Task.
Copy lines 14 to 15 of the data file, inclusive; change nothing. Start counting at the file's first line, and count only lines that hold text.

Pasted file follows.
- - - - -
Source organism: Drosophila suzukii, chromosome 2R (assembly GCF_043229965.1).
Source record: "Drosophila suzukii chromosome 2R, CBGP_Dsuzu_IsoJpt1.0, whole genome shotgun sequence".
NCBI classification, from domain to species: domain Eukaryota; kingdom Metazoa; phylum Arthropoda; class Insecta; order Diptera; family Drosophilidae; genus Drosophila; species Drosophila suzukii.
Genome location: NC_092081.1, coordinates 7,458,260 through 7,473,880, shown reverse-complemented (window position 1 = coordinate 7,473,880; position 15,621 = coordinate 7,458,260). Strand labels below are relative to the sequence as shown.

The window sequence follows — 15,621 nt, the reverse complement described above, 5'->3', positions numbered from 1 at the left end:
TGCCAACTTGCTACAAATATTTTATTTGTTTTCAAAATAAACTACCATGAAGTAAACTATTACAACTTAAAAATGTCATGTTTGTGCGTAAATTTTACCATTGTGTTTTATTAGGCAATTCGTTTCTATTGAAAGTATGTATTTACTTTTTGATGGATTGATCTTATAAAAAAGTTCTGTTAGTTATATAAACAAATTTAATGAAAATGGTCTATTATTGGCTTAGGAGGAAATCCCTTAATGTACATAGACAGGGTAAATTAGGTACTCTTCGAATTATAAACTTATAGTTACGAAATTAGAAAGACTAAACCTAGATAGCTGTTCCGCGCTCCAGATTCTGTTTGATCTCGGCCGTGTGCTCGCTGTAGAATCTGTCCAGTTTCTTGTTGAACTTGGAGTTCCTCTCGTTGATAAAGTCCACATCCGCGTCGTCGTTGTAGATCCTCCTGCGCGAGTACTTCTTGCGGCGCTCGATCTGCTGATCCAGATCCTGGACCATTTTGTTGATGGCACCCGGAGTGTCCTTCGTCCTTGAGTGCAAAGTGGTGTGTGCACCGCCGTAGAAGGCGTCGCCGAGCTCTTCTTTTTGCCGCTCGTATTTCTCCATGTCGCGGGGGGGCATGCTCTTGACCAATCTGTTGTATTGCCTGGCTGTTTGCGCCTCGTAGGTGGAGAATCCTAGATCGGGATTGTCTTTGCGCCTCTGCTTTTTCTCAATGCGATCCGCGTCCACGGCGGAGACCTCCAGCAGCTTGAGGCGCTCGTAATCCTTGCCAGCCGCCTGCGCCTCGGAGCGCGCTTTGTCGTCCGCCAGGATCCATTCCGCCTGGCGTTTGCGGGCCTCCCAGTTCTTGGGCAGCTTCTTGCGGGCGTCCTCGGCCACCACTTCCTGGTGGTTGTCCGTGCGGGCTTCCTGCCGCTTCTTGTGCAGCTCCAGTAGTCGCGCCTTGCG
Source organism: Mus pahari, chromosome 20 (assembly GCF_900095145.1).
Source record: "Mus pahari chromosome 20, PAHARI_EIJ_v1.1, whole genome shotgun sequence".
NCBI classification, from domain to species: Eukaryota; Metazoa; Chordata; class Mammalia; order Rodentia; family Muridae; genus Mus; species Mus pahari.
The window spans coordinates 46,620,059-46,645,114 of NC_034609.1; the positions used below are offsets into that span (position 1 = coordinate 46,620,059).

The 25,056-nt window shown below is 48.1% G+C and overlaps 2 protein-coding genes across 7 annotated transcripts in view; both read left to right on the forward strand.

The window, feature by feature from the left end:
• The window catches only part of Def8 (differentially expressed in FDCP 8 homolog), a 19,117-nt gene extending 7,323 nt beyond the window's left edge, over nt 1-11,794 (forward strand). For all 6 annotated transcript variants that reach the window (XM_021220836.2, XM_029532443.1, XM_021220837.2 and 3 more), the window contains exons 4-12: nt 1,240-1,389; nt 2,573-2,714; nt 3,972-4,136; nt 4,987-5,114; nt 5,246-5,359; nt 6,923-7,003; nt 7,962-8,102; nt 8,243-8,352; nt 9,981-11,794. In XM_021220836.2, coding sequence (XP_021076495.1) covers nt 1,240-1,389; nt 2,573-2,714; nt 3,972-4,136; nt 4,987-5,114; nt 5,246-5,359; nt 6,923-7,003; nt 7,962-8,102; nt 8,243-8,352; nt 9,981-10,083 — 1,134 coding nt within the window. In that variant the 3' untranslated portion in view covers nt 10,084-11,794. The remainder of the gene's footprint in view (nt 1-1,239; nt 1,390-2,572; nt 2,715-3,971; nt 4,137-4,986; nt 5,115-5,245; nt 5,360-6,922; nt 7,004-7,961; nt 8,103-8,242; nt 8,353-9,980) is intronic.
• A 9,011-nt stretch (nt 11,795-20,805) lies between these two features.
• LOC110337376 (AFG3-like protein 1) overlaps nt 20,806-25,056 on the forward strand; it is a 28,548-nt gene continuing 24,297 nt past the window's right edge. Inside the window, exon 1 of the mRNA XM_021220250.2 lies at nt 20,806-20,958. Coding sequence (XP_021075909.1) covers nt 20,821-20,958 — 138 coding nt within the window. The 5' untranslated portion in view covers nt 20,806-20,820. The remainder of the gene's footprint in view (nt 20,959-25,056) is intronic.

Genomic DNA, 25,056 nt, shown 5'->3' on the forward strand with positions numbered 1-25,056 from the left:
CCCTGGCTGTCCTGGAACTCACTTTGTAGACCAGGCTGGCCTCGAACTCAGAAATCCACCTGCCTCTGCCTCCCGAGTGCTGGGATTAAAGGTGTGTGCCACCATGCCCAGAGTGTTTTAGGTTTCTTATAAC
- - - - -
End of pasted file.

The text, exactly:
• A 9,011-nt stretch (nt 11,795-20,805) lies between these two features.
• LOC110337376 (AFG3-like protein 1) overlaps nt 20,806-25,056 on the forward strand; it is a 28,548-nt gene continuing 24,297 nt past the window's right edge. Inside the window, exon 1 of the mRNA XM_021220250.2 lies at nt 20,806-20,958. Coding sequence (XP_021075909.1) covers nt 20,821-20,958 — 138 coding nt within the window. The 5' untranslated portion in view covers nt 20,806-20,820. The remainder of the gene's footprint in view (nt 20,959-25,056) is intronic.